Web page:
“Your heart failure patient is ready in room one, and he is a difficult one, good luck,” said the staff member to me. I took a deep breath and I looked at his chart to see his name and study his case before I entered the room so I would be prepared. I opened the door and there sat an 85 year old man with a disgruntled look on his face and his wife who appeared very meek and mild sitting in the chair. I noticed his hand on her leg, and I thought there is hope here. I asked the patient, “How are you feeling today Mr. B? He replied,” I feel like hell, I’m tired of living like this. I’m tire of going from office to office and no one doing anything. I just assume die. That is how I feel!” His wife looks down as if she is apologizing silently to me. I look Mr. B in the eyes and I said, I understand Mr. B it has to be frustrating.” His anger grew and he shouted, ”How do you know?” I answered, “Mr. B you are the reason I’m in medicine. My Grandfather suffered from congestive heart failure and diabetes too. I started giving him his insulin shots and nitroglycerin paste when I was in third grade. I wanted desperately to save him. So, I went to PA school to learn medicine and try to save him but he passed away the day I graduated from the Medical College of Georgia. It was as if he held on long enough to see me finish and then he let go.” Mr. B looked up at me and said, “Sweetie I am sure he was so proud of you.” I asked him to stand up and come sit on the table so I could examine him. I fought back my tears, thinking about Papa. I think Mr. B knew that. He finally got seated we looked at each other in the eyes and I wrapped my arms around him and gave him a hug and said, “You are going to be okay. Now look at your ankles and how swollen they are. We need to up your Lasix.” I noticed a tattoo. I asked if he was a Veteran and he said, ”yes.” I then thought this poor man with all this anger must have been badly affected by the war. Who wouldn’t be affected? I finished my exam and he sat back in the chair next to his wife and put his hand right back on her leg as if those few minutes away from her were too much. Very touching to see him love her so much. I asked if he has ever had counseling from the war and he looked up and said, “No! I’m not going to either, I’m not wasting my time and I just soon go ahead and die anyway.” Well that wasn’t exactly the response I was looking for but I knew he had a big heart but he was scared and that made him mad. I said, “Come on Mr. B I want you to see something and tell me what you think.” He agreed. We walked down the hall and I took him to our wellness room, which was empty at he time, thank goodness. It has 4 big blue comfortable chairs, white walls with a nature scene and blue curtains and a dimly lit lamp. It feels cozy I have to say many of our patients feel comfortable in there. I asked Mr. B to have a seat and tell me if he thinks the chairs are comfortable. He asked his wife to sit first because she was tired and then he sat down next to her. He leaned back and I sat in the other chair across from him. I looked at him and said out of the blue, “My first spinal tap in PA school was at Ft. Gordon in Augusta. I trained there and saw a lot of soldiers with a lot of trauma. The toll the war takes on a soldier is traumatic. You have to get it out and clear your mind so you can relax and enjoy your time with your wife.” I looked at his wife and tears came rolling down her cheeks. I asked him to just sit there for a bit and I would be back. I left the door open so he could see the flow of the clinic and feel at ease sitting there watching the hustle and bustle. I came back and handed him an appointment card for the next day to see our wellness counselor, Linda. He said, “What is this?” I told him what it was and he went silent. I said “at least let your wife come if you refuse, okay?” He smiled.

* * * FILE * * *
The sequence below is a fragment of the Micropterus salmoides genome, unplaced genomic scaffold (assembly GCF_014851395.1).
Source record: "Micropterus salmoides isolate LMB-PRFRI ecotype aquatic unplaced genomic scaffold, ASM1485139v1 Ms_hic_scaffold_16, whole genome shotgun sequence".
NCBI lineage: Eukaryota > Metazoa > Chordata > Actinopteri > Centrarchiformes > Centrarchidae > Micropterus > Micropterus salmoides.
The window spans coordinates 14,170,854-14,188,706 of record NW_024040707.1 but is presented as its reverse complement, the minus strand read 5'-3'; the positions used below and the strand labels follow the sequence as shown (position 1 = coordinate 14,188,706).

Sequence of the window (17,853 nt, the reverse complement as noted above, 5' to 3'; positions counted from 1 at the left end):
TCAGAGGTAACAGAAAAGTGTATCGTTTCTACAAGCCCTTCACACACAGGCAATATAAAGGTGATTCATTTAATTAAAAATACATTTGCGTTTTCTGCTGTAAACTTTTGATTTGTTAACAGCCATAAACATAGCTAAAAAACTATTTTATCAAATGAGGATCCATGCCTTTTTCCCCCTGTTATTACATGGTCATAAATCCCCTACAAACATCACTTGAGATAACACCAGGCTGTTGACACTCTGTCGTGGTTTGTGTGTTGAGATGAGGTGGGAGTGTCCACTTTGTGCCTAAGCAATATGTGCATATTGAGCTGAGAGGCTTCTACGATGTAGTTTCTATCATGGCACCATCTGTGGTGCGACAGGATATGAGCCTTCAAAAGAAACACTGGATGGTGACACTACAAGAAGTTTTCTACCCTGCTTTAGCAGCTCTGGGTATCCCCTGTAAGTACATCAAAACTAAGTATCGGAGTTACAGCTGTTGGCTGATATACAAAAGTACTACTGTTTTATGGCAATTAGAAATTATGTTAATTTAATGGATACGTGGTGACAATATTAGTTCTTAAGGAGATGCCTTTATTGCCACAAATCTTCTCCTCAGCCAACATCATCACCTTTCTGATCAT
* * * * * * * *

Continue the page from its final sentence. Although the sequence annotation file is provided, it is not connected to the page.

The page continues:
Medicine is not just the application of science and technology to the patient but it is also just as much about compassion. You have to have respect for the patient’s suffering. You have to take time to talk to them and listen. Touching them with your hands and not just a stethoscope adds a human touch that they can connect with. So often do clinicians loose sight of compassion and de humanize medicine to the “heart failure guy in room one.” He is more than his disease. He is a Veteran soldier, a husband, a father and a grandfather that is exhausted from his disease. It takes more than pills to treat this patient. It takes a provider that will sit with him and listen and feel his pain with him. It’s a shared humanity. I learn so much from him.